David Royer receives the Soldier's Medal from Chief of Staff of the Army Gen. James McConville during a ceremony honoring Royer for heroism July 16, 2020 at the Buffalo Soldier Monument. (Prudence Siebert/U.S. Army)

The retired soldier who was hailed as a hero after taking down a gunman who opened fire at people stopped in their vehicles on a bridge in May was awarded for his actions this week.

Retired Master Sgt. David Royer was awarded the Soldier's Medal on Thursday, nearly two months after he drove toward a gunman, ramming him with his truck as the man began firing on people at random.


The medal, which is the Army's highest award for non-combat heroism, was presented by Army Chief of Staff Gen. James McConville at a ceremony at Fort Leavenworth, Kansas.


"It's hard to say what inspires soldiers at the risk of their own lives to intervene and to save other soldiers, but that's exactly what Master Sgt. Royer did on that day," McConville said during the ceremony. "He risked his own life to save others, and we're very, very proud of his actions that day."

Royer was serving with the Midwest Joint Regional Correctional Facility when the shooting occurred oMay 27. He was on the phone with his fiancée while driving on the Centennial Bridge in Leavenworth when the gunman got out of a vehicle and began shooting people with a rifle.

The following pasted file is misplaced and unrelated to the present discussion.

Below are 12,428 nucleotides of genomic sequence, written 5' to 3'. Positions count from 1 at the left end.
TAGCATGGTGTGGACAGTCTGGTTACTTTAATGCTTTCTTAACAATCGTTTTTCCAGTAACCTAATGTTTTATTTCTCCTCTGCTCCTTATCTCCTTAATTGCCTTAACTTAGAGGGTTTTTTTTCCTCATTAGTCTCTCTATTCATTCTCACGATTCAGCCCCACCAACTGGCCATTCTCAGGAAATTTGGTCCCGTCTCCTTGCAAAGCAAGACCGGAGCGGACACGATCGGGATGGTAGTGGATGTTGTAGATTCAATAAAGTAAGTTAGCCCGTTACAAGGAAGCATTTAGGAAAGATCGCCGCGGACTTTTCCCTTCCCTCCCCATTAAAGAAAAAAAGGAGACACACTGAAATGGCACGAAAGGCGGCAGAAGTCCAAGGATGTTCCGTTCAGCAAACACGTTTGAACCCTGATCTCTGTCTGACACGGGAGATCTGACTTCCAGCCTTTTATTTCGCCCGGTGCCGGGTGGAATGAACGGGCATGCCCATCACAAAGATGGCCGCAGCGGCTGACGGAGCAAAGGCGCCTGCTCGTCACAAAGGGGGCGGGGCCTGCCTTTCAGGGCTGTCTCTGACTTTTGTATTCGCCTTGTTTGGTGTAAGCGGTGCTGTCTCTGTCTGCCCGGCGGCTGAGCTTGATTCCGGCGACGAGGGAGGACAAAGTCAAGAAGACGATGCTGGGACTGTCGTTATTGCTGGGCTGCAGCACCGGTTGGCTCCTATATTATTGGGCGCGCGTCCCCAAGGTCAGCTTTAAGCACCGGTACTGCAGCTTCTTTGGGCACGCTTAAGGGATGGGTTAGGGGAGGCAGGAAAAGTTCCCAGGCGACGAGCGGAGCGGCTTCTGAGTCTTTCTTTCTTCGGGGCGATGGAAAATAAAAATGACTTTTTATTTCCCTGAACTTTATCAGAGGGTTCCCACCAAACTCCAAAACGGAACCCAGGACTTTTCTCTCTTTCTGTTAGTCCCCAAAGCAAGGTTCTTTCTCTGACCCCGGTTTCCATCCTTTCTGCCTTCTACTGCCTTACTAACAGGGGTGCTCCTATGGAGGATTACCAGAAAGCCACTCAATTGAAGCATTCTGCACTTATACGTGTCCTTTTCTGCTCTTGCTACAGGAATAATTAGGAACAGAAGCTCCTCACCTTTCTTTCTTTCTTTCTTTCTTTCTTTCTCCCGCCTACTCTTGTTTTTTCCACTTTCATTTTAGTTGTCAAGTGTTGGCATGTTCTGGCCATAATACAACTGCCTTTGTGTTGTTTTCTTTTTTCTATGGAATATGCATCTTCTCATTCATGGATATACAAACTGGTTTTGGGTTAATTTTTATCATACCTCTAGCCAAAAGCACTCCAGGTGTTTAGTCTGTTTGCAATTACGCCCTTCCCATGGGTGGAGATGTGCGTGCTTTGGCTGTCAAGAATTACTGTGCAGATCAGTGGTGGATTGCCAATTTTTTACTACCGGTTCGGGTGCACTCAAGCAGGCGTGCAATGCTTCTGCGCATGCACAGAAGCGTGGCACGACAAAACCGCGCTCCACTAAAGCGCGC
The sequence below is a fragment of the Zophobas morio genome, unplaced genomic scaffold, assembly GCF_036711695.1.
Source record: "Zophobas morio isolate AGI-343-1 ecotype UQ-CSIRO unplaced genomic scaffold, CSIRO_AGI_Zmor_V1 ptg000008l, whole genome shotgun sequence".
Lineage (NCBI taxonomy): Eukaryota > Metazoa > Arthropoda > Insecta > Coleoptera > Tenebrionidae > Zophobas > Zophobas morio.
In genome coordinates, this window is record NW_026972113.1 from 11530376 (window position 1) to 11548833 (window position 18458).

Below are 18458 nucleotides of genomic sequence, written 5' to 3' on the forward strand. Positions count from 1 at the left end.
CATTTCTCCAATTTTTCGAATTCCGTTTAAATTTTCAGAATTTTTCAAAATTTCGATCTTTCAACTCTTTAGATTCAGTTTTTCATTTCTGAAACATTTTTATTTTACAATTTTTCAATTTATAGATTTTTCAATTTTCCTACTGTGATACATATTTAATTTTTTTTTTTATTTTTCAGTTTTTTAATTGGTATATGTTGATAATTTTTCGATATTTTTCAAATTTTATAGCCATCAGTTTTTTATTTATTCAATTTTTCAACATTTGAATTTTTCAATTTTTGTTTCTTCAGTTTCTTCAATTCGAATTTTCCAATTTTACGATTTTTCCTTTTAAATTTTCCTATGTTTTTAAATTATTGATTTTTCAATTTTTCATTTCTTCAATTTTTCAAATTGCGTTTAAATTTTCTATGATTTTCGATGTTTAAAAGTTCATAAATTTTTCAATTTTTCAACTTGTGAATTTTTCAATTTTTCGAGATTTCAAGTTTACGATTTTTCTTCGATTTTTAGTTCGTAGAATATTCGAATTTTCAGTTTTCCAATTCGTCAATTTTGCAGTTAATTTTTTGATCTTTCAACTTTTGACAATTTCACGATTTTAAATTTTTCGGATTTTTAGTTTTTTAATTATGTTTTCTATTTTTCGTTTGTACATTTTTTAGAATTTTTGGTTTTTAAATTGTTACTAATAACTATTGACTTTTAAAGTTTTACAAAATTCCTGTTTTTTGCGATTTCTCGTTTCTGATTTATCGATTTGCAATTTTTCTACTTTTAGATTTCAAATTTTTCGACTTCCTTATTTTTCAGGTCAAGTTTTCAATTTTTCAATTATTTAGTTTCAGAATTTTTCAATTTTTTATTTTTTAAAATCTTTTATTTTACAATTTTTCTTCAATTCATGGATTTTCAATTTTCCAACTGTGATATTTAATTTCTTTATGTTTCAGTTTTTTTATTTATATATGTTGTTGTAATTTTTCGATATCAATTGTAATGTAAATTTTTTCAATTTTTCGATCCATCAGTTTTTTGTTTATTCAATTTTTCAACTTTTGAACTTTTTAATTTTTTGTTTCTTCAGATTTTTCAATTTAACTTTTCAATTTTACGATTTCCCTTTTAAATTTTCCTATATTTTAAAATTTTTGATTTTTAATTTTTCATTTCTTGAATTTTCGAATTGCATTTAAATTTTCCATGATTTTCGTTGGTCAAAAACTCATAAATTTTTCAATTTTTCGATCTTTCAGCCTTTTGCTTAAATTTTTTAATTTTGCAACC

"I assessed the situation very quickly, looked around and just took the only action possible that I felt I could take," Royer later said at a press conference.

Another soldier was wounded in the shooting. The 37-year-old gunman was arrested by police after being pinned under Royer's truck.

Jason Randell Westrem, of Houston City, Missouri, was later charged with first-degree murder and eight other felonies for allegedly firing on the vehicles, one of which had two children inside.

Leavenworth Police Chief Pat Kitchens said in May that Royer's quick response saved countless lives.

"His actions were extraordinary, and he should be commended for that," he said.

Since retiring from the Army, Royer has joined the veteran-owned Kansas City Cattle Company, according to an Army News release.

This article originally appeared on Military.com. Follow @militarydotcom on Twitter.